Jerusalem, Dec 2 (EFE).- The Israeli army continued its military offensive against the Islamist group Hamas in the Gaza Strip on Saturday for the second consecutive day since the truce was broken, leaving more than 200 dead and 600 wounded in the Palestinian enclave in just 24 hours.
During the last 24 hours, the Israeli Defense Forces attacked more than 400 “terrorist” targets in the Gaza Strip, including artillery fire and shelling, an Israeli army spokesperson said.
One of the targets was “a terrorist cell” that was ambushing Israeli troops, as well as a mosque used by Islamic Jihad as an operational command center, and a weapons storage complex, according to the spokesperson.
In the south, the Israeli navy carried out operations targeting Hamas positions in the port of Khan Younis and Deir al-Balah, the army said.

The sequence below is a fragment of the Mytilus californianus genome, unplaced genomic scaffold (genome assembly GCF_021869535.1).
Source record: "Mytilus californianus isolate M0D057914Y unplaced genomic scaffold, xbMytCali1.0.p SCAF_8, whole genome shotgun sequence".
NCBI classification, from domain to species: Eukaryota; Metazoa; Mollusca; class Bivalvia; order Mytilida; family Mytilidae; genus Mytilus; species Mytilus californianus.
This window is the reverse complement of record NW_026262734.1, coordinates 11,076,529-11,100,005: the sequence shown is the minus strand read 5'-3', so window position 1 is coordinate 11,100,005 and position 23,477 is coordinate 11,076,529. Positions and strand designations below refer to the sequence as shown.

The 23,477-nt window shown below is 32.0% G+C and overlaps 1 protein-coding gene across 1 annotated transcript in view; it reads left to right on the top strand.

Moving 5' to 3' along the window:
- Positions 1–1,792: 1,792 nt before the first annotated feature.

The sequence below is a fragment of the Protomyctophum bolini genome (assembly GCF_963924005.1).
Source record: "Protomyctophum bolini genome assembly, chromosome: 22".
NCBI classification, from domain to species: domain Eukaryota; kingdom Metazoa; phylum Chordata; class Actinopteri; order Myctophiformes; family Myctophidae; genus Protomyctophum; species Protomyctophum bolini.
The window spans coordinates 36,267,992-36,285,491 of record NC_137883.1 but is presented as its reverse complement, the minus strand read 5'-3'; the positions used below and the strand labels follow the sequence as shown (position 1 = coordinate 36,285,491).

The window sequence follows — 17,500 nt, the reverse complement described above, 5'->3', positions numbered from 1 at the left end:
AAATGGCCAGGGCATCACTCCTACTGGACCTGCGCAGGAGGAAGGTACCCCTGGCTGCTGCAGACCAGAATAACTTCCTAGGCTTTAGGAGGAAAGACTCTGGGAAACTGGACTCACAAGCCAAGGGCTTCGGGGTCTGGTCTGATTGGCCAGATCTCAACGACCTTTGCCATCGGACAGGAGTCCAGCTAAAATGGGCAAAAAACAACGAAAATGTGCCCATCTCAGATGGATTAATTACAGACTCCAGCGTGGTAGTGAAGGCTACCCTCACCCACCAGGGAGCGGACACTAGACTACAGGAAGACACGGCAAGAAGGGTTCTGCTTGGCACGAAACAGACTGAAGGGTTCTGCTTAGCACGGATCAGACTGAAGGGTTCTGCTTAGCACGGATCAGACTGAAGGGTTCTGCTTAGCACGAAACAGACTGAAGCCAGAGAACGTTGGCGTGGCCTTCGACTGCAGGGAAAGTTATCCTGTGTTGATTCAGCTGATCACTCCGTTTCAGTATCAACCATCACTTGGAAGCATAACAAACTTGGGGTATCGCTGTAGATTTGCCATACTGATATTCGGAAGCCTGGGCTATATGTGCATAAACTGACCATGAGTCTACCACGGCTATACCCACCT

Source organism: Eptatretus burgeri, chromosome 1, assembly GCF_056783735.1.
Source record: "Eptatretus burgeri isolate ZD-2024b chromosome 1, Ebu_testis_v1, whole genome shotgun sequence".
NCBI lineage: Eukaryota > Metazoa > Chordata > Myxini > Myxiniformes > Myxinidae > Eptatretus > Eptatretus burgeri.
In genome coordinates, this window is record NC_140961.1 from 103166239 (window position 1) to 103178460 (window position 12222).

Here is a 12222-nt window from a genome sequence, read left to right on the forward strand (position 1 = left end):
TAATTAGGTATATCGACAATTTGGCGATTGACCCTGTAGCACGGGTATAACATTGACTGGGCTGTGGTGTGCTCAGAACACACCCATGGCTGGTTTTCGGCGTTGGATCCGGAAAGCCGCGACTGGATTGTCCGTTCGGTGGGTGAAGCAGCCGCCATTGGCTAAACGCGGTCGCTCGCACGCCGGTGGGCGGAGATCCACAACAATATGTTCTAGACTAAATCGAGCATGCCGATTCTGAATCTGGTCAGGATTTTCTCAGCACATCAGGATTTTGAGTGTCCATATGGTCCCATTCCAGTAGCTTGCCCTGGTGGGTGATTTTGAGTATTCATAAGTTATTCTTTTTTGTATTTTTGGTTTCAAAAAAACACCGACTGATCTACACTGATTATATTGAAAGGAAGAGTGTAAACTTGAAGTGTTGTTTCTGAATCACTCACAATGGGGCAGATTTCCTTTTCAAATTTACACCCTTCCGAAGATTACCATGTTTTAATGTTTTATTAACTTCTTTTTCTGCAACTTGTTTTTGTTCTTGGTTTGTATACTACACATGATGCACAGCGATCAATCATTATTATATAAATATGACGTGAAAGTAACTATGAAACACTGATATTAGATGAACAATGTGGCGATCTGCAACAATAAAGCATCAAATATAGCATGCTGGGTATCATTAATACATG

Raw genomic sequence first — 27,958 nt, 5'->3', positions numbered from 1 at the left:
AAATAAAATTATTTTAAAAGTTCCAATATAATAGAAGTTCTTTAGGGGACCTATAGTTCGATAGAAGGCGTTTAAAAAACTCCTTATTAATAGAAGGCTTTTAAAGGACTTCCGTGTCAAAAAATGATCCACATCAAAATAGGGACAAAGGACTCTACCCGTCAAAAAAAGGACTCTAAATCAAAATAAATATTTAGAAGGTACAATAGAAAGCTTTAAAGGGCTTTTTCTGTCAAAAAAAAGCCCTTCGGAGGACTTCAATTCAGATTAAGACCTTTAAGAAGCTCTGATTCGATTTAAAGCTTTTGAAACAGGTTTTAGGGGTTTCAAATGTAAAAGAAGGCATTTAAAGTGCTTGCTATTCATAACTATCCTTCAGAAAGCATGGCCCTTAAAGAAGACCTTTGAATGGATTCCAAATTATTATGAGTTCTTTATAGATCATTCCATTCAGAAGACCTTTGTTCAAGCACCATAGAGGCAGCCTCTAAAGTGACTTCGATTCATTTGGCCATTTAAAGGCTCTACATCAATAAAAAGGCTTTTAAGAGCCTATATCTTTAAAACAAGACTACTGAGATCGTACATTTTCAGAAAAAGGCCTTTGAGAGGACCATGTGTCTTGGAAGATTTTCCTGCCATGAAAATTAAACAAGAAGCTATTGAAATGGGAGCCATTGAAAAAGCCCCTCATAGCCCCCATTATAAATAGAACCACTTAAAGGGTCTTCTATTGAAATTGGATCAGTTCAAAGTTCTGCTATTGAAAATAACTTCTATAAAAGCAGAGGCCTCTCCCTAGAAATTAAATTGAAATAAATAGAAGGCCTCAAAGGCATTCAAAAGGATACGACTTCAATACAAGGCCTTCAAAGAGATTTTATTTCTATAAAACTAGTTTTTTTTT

The Israeli army ordered the evacuation of the towns of Jabalia and neighborhoods of Gaza City.
Israel and Hamas broke a truce – brokered by Qatar, Egypt and the United States – on Friday morning, marking a seven-day pause in their war that broke out on Oct. 7.
Gaza’s health ministry, controlled by Hamas, reported that more than 200 Palestinians have been killed and more than 600 wounded, most of them women and children, from Israeli attacks since the end of the humanitarian pause.
Palestinian militias have fired numerous volleys of rockets towards Israel since Friday, but no casualties have been reported.
The war began on Oct. 7 following an attack by Hamas that included the launching of thousands of rockets into Israel and the infiltration of some 3,000 militiamen who killed some 1,200 people and kidnapped another 240 from Israeli villages near the Gaza Strip.
Since then, Israeli forces have carried out intense air, land and sea offensives on the Palestinian enclave that has left more than 15,000 dead, and some 6,000 people buried under the rubble, and most likely dead.
Moreover, nearly two million have been internally displaced and are experiencing a serious humanitarian crisis in the face of the collapse of hospitals and shortages of housing, drinking water, food, medicines and electricity. EFE